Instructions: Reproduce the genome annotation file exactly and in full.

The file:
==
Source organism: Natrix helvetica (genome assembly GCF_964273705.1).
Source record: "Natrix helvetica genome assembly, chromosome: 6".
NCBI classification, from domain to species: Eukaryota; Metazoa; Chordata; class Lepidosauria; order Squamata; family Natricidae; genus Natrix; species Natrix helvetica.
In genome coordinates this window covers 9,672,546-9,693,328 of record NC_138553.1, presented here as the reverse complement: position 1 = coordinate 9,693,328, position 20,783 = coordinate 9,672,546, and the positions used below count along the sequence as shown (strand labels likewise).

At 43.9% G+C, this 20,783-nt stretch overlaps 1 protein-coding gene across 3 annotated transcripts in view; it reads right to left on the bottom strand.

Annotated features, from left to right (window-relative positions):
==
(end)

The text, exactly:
Source organism: Natrix helvetica (genome assembly GCF_964273705.1).
Source record: "Natrix helvetica genome assembly, chromosome: 6".
NCBI classification, from domain to species: Eukaryota; Metazoa; Chordata; class Lepidosauria; order Squamata; family Natricidae; genus Natrix; species Natrix helvetica.
In genome coordinates this window covers 9,672,546-9,693,328 of record NC_138553.1, presented here as the reverse complement: position 1 = coordinate 9,693,328, position 20,783 = coordinate 9,672,546, and the positions used below count along the sequence as shown (strand labels likewise).

At 43.9% G+C, this 20,783-nt stretch overlaps 1 protein-coding gene across 3 annotated transcripts in view; it reads right to left on the bottom strand.

Annotated features, from left to right (window-relative positions):